Brett DEAN

© Bettina Stoess


Brett Dean studied in Brisbane before moving to Germany in 1984 where he was a permanent member of the Berlin Philharmonic Orchestra for fourteen years. He began composing in 1988, initially concentrating on experimental film and radio projects and as an improvising performer. Dean’s reputation as a composer continued to develop, and it was through works such as his clarinet concerto Ariel's Music (1995), which won an award from the UNESCO International Rostrum of Composers, and Carlo (1997) for strings, sampler and tape, inspired by the music of Carlo Gesualdo, that he gained international recognition. In 2000 Dean returned to his native Australia to concentrate on his composition, and he now shares his time between homes in Melbourne and Berlin.

In 2009 Dean won the Grawemeyer Award for Music Composition for his violin concerto The Lost Art of Letter Writing and in 2016 was awarded the Don Banks Music Award by Australia Council, acknowledging his sustained and significant contribution to Australia’s musical scene. In June 2017 his second opera Hamlet was premiered at Glyndebourne Festival Opera to great acclaim; directed by Neil Armfield with libretto by Matthew Jocelyn and conducted by Vladimir Jurowski.

Dean enjoys a busy performing career as violist and conductor and performs his own Viola Concerto with many of the world’s leading orchestras. Dean notably conducts the BBC Symphony, Los Angeles Philharmonic, Concertgebouw Orchestra, Melbourne Symphony, Sydney Symphony, BBC Philharmonic, Gothenburg Symphony, Toronto Symphony, Tonkünstler-Orchester, Stuttgart Chamber Orchestra and as Artist in Residence with the Swedish Chamber Orchestra.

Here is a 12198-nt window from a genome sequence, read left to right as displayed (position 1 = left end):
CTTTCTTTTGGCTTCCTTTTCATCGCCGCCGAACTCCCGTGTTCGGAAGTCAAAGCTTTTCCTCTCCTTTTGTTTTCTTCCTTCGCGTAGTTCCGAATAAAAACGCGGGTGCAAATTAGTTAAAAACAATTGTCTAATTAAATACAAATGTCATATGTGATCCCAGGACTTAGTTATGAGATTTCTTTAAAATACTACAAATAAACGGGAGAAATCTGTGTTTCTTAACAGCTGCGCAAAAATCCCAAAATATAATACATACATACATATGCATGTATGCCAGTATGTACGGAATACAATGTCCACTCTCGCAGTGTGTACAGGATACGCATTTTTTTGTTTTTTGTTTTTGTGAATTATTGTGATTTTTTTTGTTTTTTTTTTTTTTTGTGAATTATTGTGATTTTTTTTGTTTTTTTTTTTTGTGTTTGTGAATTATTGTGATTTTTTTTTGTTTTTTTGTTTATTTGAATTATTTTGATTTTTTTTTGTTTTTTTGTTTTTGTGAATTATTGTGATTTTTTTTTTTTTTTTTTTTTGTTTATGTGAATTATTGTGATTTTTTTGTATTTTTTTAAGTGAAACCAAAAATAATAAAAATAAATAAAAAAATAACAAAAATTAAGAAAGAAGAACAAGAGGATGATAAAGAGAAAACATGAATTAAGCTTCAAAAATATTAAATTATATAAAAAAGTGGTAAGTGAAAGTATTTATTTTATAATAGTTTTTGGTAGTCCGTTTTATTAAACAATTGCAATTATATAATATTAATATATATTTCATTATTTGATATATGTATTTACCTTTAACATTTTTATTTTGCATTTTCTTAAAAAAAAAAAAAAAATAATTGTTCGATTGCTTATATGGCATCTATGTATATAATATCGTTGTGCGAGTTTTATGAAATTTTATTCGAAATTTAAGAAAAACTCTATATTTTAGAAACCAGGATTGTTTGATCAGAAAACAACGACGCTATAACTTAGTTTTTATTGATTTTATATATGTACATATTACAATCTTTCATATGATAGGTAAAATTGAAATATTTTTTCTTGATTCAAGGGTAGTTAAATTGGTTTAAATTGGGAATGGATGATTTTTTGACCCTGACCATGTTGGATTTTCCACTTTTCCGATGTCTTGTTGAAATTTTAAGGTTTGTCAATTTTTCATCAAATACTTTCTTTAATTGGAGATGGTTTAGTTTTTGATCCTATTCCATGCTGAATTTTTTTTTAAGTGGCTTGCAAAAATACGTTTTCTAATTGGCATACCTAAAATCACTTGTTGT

Dean was 2017/18 Creative Chair at Tonhalle-Orchester Zürich, a role which encompasses conducting, performing and creative programming. Dean also continues as Artist in Residence with Sydney Symphony Orchestra across 2016-2018, and with the Radio Symphony Orchestra Berlin (since 2017).

Other highlights of 2017/18 included three world premieres – the orchestral work Notturno inquieto for the Berlin Philharmonic conducted by Sir Simon Rattle; Approach, a partner work to Brandenburg Concerto No.6 with the Swedish Chamber Orchestra conducted by Thomas Dausgaard; and a duo work for Colin Currie and Håkan Hardenberger, The Scene of the Crime, at Malmo Chamber Festival where he was Composer in Residence. Elsewhere his music has recently been performed by many leading orchestras including the UK tour of Hamlet by Glyndebourne chorus/London Philharmonic Orchestra, Engelsflügel by San Francisco Symphony/Robertson and performances of Testament by Radio Symphony Orchestra Berlin and BBC Philharmonic, Pastoral Symphony by the Aurora Orchestra/Collon.

Brett Dean’s music has been recorded for BIS, Chandos, Warner Classics, ECM Records and ABC Classics, with a new BIS release in 2016 of works including Shadow Music, Testament, Short Stories and Etüdenfest performed by Swedish Chamber Orchestra conducted by Dean. Dean’s Viola Concerto has also been released on BIS with the Sydney Symphony, with Dean reviewed as “a formidable and musical player as well as an impressive composer… an excellent showcase of Dean's range as a composer” (Guardian). Looking ahead a DVD of Hamlet will be released by Glyndebourne.